Benign Prostatic Hyperplasia (BPH) means enlargement of the prostate.
At birth, the prostate is about the size of a pea. It grows only slightly until puberty when it begins to enlarge rapidly.
It reaches normal adult size and shape, about that of a walnut, when a man is in his early 20s.
The gland generally remains stable until about the mid-40s, when, in most men, the prostate begins to grow again through a process of cell multiplication. As you age more, your prostate may get larger and in some cases, beyond the acceptable size; that’s when it is called Benign Prostatic Hyperplasia.
As the prostate keeps on enlarging, it may reach a size that eventually starts squeezing down on your urethra. The bladder wall becomes thicker. Ultimately, the bladder wall itself may weaken and lose its ability to evacuate urine completely, leaving some urine in the bladder.
The narrowing of the urethra and associating inability to empty the bladder completely the reason behind many of the problems associated with benign prostatic hyperplasia. Nevertheless, it is a benign ailment; that is, it is not cancer.
BPH is very common among older men, affecting about 60% of men over age 60 and 80% of men over age 80.
The Prostate is part of the male reproductive tract and is located beneath the urinary bladder and in front of the rectum.
The Prostate surrounds a tube called the urethra. The urethra carries urine from the bladder out through the penile organ.
The main job of the prostate is to generate nourishing fluid for semen. During ejaculation, sperm made in the testicles is moved to the urethra. At the same time, fluid from the prostate and the seminal vesicles also moves into the urethra. This mixture goes through the urethra and out of the penis through ejaculation.
The cause of Benign Prostatic Hyperplasia is not well understood. It is suspected that the changes affecting the male sex hormone levels as part of the aging process appear to play a role in the enlargement of the prostate gland.
Throughout their lives, men produce testosterone “the male hormone” and small amounts of estrogen; a female hormone.
With male age progression, the amount of active testosterone in their blood decreases, leaving a higher proportion of estrogen. Some scientists are confident with the theory that Benign Prostatic Hyperplasia may occur because of the higher proportion of estrogen within the prostate triggers certain activities related to prostate cell growth.
Another theory emphasizes Dihydrotestosterone (DHT), a male hormone that plays a role in prostate development and growth, as the prime suspect for prostate enlargement in later adulthood. Some research work inclined that even with a drop in blood testosterone level, older men continue to accumulate high levels of DHT in the prostate. This accumulation of DHT may encourage prostate cells to continue to grow.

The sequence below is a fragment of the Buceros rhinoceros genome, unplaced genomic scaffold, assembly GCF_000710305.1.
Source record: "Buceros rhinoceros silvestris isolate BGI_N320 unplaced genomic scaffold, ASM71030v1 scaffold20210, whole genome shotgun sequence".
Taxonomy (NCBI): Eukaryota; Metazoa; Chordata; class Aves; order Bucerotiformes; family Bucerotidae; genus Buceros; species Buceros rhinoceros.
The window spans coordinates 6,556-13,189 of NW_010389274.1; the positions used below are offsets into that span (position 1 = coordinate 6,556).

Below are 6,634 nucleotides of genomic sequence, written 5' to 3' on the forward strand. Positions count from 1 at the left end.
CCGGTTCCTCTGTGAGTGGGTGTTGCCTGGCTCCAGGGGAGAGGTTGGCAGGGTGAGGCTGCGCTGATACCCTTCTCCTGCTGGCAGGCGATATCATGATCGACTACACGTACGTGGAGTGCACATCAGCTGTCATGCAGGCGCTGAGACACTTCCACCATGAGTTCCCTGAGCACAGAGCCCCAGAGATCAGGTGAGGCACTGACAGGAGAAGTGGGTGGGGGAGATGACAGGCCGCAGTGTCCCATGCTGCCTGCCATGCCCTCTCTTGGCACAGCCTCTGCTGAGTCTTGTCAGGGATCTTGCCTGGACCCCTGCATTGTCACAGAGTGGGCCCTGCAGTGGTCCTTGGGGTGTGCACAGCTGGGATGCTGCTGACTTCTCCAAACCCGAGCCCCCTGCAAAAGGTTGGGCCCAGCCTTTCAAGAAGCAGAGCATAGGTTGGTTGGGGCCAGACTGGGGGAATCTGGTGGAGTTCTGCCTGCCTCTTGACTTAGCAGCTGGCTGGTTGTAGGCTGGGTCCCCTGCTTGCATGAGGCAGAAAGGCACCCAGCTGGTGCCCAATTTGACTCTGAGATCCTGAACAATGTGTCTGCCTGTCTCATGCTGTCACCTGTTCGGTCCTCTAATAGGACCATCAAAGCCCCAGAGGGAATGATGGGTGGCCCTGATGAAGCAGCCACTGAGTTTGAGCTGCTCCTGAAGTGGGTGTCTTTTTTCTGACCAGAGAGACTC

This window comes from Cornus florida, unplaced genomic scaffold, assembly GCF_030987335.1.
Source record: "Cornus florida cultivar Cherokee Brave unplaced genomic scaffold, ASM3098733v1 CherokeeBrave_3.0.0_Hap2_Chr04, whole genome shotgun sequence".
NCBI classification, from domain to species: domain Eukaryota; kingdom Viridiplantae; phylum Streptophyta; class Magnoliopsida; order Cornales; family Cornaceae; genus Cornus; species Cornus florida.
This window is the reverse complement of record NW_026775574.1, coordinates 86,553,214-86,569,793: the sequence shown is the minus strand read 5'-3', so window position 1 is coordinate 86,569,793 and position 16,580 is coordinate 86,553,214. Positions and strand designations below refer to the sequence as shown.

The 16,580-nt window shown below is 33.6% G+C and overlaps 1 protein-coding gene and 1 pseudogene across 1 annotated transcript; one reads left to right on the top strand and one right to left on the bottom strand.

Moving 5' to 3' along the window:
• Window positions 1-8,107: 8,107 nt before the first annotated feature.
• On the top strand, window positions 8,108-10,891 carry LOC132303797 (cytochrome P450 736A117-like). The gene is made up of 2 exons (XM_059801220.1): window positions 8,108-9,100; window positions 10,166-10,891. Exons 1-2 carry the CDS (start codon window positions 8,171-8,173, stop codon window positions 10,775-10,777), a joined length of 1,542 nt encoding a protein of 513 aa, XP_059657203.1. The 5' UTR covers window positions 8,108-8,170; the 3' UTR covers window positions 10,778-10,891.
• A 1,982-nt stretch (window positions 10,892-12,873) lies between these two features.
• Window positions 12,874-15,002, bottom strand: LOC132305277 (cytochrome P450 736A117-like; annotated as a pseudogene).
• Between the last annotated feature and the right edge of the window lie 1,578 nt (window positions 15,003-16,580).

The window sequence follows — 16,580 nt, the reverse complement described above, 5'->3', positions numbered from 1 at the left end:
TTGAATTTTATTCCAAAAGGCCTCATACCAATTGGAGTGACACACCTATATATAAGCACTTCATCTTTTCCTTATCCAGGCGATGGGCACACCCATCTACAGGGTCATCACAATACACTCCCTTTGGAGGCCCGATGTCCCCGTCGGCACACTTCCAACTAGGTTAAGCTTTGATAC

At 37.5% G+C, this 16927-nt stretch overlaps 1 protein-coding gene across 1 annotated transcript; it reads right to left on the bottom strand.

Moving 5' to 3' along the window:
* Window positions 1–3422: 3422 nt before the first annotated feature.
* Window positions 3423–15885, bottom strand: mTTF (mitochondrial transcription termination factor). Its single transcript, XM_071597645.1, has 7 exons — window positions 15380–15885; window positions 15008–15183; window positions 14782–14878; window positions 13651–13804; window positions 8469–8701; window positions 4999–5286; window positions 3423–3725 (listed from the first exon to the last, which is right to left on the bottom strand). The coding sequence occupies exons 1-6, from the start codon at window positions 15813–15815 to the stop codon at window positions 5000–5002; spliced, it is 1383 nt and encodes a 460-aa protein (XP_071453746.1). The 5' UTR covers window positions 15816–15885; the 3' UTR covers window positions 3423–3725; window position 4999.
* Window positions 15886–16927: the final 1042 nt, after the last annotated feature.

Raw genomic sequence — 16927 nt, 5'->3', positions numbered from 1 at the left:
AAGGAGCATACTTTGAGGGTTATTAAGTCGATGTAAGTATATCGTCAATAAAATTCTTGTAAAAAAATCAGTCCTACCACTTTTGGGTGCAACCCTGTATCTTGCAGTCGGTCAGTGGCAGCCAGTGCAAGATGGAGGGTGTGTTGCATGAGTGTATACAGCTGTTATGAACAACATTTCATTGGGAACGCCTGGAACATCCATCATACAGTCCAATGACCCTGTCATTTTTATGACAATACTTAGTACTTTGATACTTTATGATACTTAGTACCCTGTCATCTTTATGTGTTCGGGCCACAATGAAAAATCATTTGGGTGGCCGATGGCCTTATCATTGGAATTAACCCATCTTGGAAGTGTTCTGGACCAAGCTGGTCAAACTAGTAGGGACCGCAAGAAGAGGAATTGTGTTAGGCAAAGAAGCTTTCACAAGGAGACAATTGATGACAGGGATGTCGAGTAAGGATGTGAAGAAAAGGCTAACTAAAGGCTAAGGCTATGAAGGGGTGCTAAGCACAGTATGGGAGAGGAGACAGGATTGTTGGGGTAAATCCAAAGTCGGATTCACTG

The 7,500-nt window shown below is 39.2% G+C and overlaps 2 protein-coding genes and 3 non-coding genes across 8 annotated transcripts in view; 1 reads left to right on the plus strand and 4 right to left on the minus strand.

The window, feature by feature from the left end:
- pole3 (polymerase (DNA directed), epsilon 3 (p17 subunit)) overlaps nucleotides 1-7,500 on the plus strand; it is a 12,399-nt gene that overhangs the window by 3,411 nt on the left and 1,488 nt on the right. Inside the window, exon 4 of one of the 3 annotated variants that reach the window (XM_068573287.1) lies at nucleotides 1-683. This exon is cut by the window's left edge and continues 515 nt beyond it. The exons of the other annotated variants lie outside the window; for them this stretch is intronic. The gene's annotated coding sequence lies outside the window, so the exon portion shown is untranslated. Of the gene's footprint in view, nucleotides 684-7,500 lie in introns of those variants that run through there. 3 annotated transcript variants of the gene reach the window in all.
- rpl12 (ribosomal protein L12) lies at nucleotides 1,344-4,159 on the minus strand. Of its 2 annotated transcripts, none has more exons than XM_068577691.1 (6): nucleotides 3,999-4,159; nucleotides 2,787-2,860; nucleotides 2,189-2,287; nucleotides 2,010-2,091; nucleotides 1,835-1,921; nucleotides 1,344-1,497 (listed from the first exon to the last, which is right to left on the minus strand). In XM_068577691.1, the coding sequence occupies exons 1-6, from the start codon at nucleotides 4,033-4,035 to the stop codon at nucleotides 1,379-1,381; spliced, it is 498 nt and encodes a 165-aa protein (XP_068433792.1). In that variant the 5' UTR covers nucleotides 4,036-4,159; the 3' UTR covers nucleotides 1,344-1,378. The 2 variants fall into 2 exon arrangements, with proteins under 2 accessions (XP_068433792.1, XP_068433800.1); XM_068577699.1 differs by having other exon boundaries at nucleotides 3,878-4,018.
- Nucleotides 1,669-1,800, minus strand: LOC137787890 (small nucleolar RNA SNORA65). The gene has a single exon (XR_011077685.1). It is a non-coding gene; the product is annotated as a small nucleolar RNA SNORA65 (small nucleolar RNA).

The symptoms of BPH are often very mild at the beginning, but they become more serious if they aren’t treated. Common symptoms include.
Incomplete bladder emptying.
The need to strain when urinating.
Dribbling at the end of the urinary stream.
Incontinence, or leakage of urine.
Nocturia, which is the need to urinate one or more times per night.
Trouble starting to urinate.
Blood in the urine.
A weak urinary stream.
Feeling that urinating “can’t wait”.
If you have urinary symptoms, your doctor will do a number of things to find the cause; a full personal and family medical history and description of symptoms; a physical examination that includes a digital rectal examination (DRE) which constitutes the main part of a physical examination when checking for prostate disease; blood or urine tests; as well as special urological investigations as urodynamic study to test pressure in the bladder during urinating; uroflowmetry to measure how fast urine flows; and ultrasound for the prostate could be beneficial according to clinical assessment
There are many treatments for BPH according to the outcome of the assessment. You and your doctor shall decide on which treatment modality is suitable for your status.
Mild cases of BPH may need no treatment at all; just self-care at home. In more symptomatic cases, medical treatment could be the mainstay of treatment. In advanced or problematic cases or when there is back pressure on the kidneys, prostatectomy would be the ideal solution.
The main treatments for BPH are:
Once you feel the urge, urinate.
Make it a habit to visit the toilet, even when you don’t feel the urge.
Avoid over-the-counter decongestants (e.g. during a flu attack). They can make it harder for you to have the bladder emptied.
Keep warm. Coldness can aggravate the symptoms.
Medications are the best option for men with mild-to-moderate symptoms who seek medical intervention. Choices include alpha-blockers, anti-androgens, or a combination of your doctor will be able to inform you of the best suitable medication for your case.
When medical treatment fails and in advanced cases, surgery to remove obstructing prostate tissue can be the ideal solution. Surgery is almost always recommended if you are unable to urinate due to urinary retentions, ensuing renal insufficiency, recurrent urinary tract infections, recurrent bloody urination, or development of bladder stones.
Transurethral resection of the prostate (TURP) is the most commonly used surgical treatment for BPH.
Transurethral Incision of the prostate (TUIP).
Laser vaporization of the prostate; used to cut or destroy prostate tissue.
Our advice: Tell your doctor if you’re concerned about any symptoms you’re having. These symptoms are treatable, and prompt treatment will prevent complications.